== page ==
What About Medications?
Antipsychotic medications have been available since the mid-1950s. They have
greatly improved the outlook for individual patients. These medications reduce
the psychotic symptoms of schizophrenia and usually allow the patient to function
more effectively and appropriately. Antipsychotic drugs are the best treatment
now available, but they do not "cure" schizophrenia or ensure that
there will be no further psychotic episodes. The choice and dosage of medication
can be made only by a qualified physician who is well trained in the medical
treatment of mental disorders. The dosage of medication is individualized for
each patient, since people may vary a great deal in the amount of drug needed
to reduce symptoms without producing troublesome side effects.
The large majority of people with schizophrenia show substantial improvement
when treated with antipsychotic drugs. Some patients, however, are not helped
very much by the medications and a few do not seem to need them. It is difficult
to predict which patients will fall into these two groups and to distinguish
them from the large majority of patients who do benefit from treatment with
A number of new antipsychotic drugs (the so-called "atypical antipsychotics")
have been introduced since 1990. The first of these, clozapine (Clozaril®),
has been shown to be more effective than other antipsychotics, although the
possibility of severe side effects in particular, a condition called
agranulocytosis (loss of the white blood cells that fight infection)
requires that patients be monitored with blood tests every one or two weeks.
Even newer antipsychotic drugs, such as risperidone (Risperdal®) and olanzapine
(Zyprexa®), are safer than the older drugs or clozapine, and they also may
be better tolerated. They may or may not treat the illness as well as clozapine,
however. Several additional antipsychotics are currently under development.
Antipsychotic drugs are often very effective in treating certain symptoms of
schizophrenia, particularly hallucinations and delusions; unfortunately, the
drugs may not be as helpful with other symptoms, such as reduced motivation
and emotional expressiveness. Indeed, the older antipsychotics (which also went
by the name of "neuroleptics"), medicines like haloperidol (Haldol®)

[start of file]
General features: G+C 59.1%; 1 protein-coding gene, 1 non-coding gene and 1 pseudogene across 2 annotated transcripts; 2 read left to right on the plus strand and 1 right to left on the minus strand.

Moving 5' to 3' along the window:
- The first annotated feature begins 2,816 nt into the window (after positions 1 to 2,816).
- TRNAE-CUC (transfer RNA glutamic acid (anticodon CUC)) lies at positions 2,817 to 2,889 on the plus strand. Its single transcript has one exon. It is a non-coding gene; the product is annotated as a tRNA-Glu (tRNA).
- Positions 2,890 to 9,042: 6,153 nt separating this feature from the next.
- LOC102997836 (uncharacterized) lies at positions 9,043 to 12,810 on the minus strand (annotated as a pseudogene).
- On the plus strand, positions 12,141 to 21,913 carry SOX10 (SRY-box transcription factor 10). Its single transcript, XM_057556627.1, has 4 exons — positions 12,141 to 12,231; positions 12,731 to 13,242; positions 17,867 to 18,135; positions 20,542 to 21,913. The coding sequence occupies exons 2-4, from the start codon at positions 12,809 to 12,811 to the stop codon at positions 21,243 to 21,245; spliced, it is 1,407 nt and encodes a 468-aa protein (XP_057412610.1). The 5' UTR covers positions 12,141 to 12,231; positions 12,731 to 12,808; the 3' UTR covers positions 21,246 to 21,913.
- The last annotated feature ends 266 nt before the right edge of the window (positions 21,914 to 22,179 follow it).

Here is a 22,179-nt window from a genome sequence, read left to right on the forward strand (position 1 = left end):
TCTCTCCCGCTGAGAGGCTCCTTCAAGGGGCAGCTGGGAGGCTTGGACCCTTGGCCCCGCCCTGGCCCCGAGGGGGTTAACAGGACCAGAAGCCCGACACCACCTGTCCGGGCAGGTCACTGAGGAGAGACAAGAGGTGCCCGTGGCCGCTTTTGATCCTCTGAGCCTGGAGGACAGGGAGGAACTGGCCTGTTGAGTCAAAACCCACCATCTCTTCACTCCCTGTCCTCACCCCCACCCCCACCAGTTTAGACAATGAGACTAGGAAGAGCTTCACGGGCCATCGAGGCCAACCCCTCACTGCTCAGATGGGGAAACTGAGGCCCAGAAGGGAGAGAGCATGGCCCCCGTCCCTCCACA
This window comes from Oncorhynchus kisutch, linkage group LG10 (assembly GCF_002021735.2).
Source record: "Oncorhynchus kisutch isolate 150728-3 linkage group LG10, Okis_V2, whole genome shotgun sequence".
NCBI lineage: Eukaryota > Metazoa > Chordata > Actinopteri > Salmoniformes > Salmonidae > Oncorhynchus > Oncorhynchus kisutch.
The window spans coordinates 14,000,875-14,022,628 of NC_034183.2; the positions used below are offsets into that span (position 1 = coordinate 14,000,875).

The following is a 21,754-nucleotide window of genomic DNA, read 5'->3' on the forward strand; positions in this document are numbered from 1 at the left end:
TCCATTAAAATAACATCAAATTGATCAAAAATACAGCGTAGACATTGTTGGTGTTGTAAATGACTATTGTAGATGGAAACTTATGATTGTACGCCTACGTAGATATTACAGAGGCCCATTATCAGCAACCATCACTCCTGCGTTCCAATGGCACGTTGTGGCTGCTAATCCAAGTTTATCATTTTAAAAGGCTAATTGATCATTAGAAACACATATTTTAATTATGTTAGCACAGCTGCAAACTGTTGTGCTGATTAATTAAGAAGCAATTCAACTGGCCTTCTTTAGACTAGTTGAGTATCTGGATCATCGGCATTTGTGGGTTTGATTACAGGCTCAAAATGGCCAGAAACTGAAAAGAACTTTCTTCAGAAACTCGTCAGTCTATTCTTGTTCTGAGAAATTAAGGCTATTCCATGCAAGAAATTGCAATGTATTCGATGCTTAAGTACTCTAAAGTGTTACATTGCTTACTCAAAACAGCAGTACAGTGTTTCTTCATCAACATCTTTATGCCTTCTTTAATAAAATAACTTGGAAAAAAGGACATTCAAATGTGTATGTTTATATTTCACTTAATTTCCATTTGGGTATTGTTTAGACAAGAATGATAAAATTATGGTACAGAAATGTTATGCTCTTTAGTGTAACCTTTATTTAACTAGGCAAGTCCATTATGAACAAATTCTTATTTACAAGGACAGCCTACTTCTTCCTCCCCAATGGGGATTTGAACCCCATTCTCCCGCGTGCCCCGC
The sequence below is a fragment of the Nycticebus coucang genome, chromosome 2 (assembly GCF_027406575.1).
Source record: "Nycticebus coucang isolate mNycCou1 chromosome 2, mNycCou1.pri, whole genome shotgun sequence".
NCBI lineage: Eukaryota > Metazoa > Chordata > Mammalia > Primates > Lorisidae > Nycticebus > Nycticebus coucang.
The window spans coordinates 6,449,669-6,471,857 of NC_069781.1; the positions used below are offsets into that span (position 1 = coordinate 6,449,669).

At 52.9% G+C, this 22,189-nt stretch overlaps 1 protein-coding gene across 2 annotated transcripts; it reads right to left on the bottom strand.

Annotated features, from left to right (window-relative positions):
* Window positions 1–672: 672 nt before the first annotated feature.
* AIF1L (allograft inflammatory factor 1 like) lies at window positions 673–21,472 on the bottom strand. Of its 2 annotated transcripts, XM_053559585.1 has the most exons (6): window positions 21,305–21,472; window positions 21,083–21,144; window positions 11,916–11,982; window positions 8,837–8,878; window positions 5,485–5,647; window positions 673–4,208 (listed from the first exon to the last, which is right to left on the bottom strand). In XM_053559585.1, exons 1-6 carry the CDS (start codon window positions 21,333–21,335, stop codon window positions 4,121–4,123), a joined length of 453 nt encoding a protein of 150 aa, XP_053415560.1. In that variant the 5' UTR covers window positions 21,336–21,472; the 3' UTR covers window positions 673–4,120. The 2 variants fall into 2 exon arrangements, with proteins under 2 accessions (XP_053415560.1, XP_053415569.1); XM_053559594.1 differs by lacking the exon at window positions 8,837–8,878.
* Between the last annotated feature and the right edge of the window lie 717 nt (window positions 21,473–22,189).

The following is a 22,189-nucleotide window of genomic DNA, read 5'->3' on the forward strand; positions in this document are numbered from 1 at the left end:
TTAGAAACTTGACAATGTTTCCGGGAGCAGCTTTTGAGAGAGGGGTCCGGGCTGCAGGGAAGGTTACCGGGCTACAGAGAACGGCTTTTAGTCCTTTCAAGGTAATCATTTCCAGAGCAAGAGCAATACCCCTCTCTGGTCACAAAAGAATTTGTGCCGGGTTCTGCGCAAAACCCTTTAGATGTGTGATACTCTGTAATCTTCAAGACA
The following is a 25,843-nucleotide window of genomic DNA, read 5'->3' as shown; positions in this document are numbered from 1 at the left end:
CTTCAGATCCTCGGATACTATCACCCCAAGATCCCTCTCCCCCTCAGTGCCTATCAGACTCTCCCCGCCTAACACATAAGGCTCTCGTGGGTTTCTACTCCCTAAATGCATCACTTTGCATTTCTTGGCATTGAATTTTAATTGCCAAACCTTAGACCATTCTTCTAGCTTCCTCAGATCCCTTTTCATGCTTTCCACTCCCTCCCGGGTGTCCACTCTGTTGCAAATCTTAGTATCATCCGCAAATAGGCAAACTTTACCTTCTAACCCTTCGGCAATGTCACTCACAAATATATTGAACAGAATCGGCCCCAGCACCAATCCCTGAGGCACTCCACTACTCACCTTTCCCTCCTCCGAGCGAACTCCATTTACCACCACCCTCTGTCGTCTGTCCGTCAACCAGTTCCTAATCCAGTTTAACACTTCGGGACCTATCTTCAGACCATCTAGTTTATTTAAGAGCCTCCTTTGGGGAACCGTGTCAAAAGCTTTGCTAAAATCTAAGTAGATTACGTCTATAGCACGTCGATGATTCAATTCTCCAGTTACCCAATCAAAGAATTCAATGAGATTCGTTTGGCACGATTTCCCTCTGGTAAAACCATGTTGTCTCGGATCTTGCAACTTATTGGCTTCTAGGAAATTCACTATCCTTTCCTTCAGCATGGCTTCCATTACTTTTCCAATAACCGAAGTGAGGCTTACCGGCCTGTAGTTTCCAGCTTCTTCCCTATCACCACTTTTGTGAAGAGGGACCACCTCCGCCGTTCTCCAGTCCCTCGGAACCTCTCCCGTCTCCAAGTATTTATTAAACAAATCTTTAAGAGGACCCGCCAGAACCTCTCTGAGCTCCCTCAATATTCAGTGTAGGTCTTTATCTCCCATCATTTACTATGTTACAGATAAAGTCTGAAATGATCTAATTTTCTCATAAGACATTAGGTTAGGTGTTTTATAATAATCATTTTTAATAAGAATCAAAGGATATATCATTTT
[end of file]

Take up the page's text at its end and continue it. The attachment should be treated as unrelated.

or chlorpromazine (Thorazine®), may even produce side effects that resemble
the more difficult to treat symptoms. Often, lowering the dose or switching
to a different medicine may reduce these side effects; the newer medicines,
including olanzapine (Zyprexa®), quetiapine (Seroquel®), and risperidone
(Risperdal®), appear less likely to have this problem. Sometimes when people
with schizophrenia become depressed, other symptoms can appear to worsen. The
symptoms may improve with the addition of an antidepressant medication.
Patients and families sometimes become worried about the antipsychotic medications
used to treat schizophrenia. In addition to concern about side effects, they
may worry that such drugs could lead to addiction. However, antipsychotic medications
do not produce a "high" (euphoria) or addictive behavior in people
who take them.
Another misconception about antipsychotic drugs is that they act as a kind
of mind control, or a "chemical straitjacket." Antipsychotic drugs
used at the appropriate dosage do not "knock out" people or take away
their free will. While these medications can be sedating, and while this effect
can be useful when treatment is initiated particularly if an individual is quite
agitated, the utility of the drugs is not due to sedation but to their ability
to diminish the hallucinations, agitation, confusion, and delusions of a psychotic
episode. Thus, antipsychotic medications should eventually help an individual
with schizophrenia to deal with the world more rationally.
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